It’s Better to Burn Out Than to Fade Away.

GermsDarby Crash had the perfect punk-rock plan: takeover the L.A. punk scene in five years, commit suicide, and become immortalized as a legend. Little did he know that Mark David Chapman would derail that plan very shortly after Darby followed through.

Biggie Smalls never had such a plan, but after a five-year ascent to the top of the rap game, unknown gunmen burned his name into music history forever.

I don’t want to achieve immortality through my work; I want to achieve immortality through not dying. — Woody Allen

Darby Crash (born Paul Beahm and briefly known as Bobby Pyn) had a rough upbringing, but somehow ended up an intelligent, charismatic iconoclast in early adulthood. His sloppy but visionary leadership is exactly what made the Germs the incendiary and legendary act that they’re remembered as.

Biggie Smalls (born Christopher Wallace and also known as the Notorious B.I.G.) had a rough but loving upbringing and ended up an intelligent, charismatic poet in early adulthood. His street-influenced but hopeful rhymes put him deservedly in the running as one of the best emcees ever in the eyes of millions.

Darby Crash’s five-year plan included writing songs, putting together a band, booking gigs, and learning to play — in that order. Germs shows were so notorious for their violence, drug use, and insanity that by the time their first and only full-length record came out (the Joan-Jett produced (GI); Slash, 1979), the Germs weren’t allowed to play anywhere in L.A. Their perfrmance in Penelope Spheeris’s punk-rock documentary The Decline of Western Civilization, Part I (Spheeris Films, 1981) was shot in a space rented especially for the film.

Shane West as Darby Crash

Though his first full-length record didn’t surface until 1994, Biggie Smalls’ career was already in full effect. He’d signed with Puffy in 1992 and had dropped sixteens on several records. Ready to Die (Bad Boy, 1994) spawned three major chart hits and went on to become a certified Hip-hop classic. It was to be the only record he would see released in his short lifetime.

What We Do is SecretWhat We Do Is Secret (Peace Arch, 2008), Roger Grossman’s biographical film depicting the unlikely rise, loud and bright burn, and inevitable fall of Darby Crash and the Germs truly captures the spirit, if not of the times, of Crash’s presence. Shane West is mesmerizing. One reviewer wrote that West seems to be channeling Crash, and I’m inclined to agree. His performance reminds me of higher profile iconic nails being hit on their heads, such as Denzel Washington’s Malcolm X and Jim Carrey’s Andy Kaufman. Though West’s Crash tends to overshadow everyone else in the movie (as one imagines Crash did in real life), Rick Gonzalez and Bijou Phillips are also brilliant as Pat Smear and Lorna Doom.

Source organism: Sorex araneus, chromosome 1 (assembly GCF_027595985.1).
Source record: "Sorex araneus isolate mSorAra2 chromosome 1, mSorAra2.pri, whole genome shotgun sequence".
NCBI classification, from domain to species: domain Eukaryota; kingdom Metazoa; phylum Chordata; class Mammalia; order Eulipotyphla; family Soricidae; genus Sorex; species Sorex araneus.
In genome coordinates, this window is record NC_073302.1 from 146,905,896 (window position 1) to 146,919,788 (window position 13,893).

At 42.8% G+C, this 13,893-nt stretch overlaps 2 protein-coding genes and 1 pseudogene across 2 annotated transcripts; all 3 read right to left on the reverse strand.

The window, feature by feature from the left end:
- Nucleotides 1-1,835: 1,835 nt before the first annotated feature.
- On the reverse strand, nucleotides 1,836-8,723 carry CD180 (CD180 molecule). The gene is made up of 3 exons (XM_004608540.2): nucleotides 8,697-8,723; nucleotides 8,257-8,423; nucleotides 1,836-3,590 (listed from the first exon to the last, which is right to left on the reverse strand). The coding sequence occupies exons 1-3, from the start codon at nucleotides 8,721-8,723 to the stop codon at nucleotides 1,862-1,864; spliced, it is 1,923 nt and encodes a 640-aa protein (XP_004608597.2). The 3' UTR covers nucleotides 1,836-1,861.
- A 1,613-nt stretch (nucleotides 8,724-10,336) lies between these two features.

NotoriousNotorious (Fox Searchlight, 2009) does a serviceable job of telling Biggie’s story from a fan’s perspective. To be fair, Voletta Wallace (Biggie’s moms) and Sean Combs (his A&R rep, mentor, and friend) are executive producers, so investigative reporting this isn’t. Also serviceable is Jamal Woolard’s depiction of Biggie. It’d be dead-on if it were based on mannerisms alone (everyone in this movie nails the nonverbals), and if Anthony Mackie’s performance as Tupac Shakur wasn’t so fresh (though it is jumped off by a “dear stupid viewer” scene in which he’s unnecessarily introduced by name several times). The studio scene that started the so-called coastal feud between Biggie and Tupac, Bad Boy and Death Row records — in which Tupac is shot several times and in the confusion blames Biggie and the Bad Boy crew — is written and filmed in a perfectly chaotic manner. You feel like a witness to the jumbled madness. Biggie’s coincidentally tying up all of his personal loose ends on the eve of his death on the other hand…

Jamal Woolard as Biggie Smalls

Following his coup d’etat of the L. A. punk scene (done) and in the spirit of the Neil Young quotation above, Darby Crash planned on killing himself via a lethal dose of heroin, thus becoming a punk rock legend. After one last Germs reunion show, he followed through on December 7th, 1980. Unfortunately, John Lennon was shot and killed the very next day, overshadowing the death of Darby Crash and one of the greatest punk rock bands of all time.

Though Biggie’s debut record was titled “Ready to Die,” he had no such plans of becoming a martyred legend, but the first-person theatrics of Hip-hop storytelling were lost somewhere in the mix of “keeping it real.” Poetic first person doesn’t always mean the man on the mic. The space between that person and the one on the street are walls closing in, and on March 9th, 1997, those walls closed for Christopher Wallace.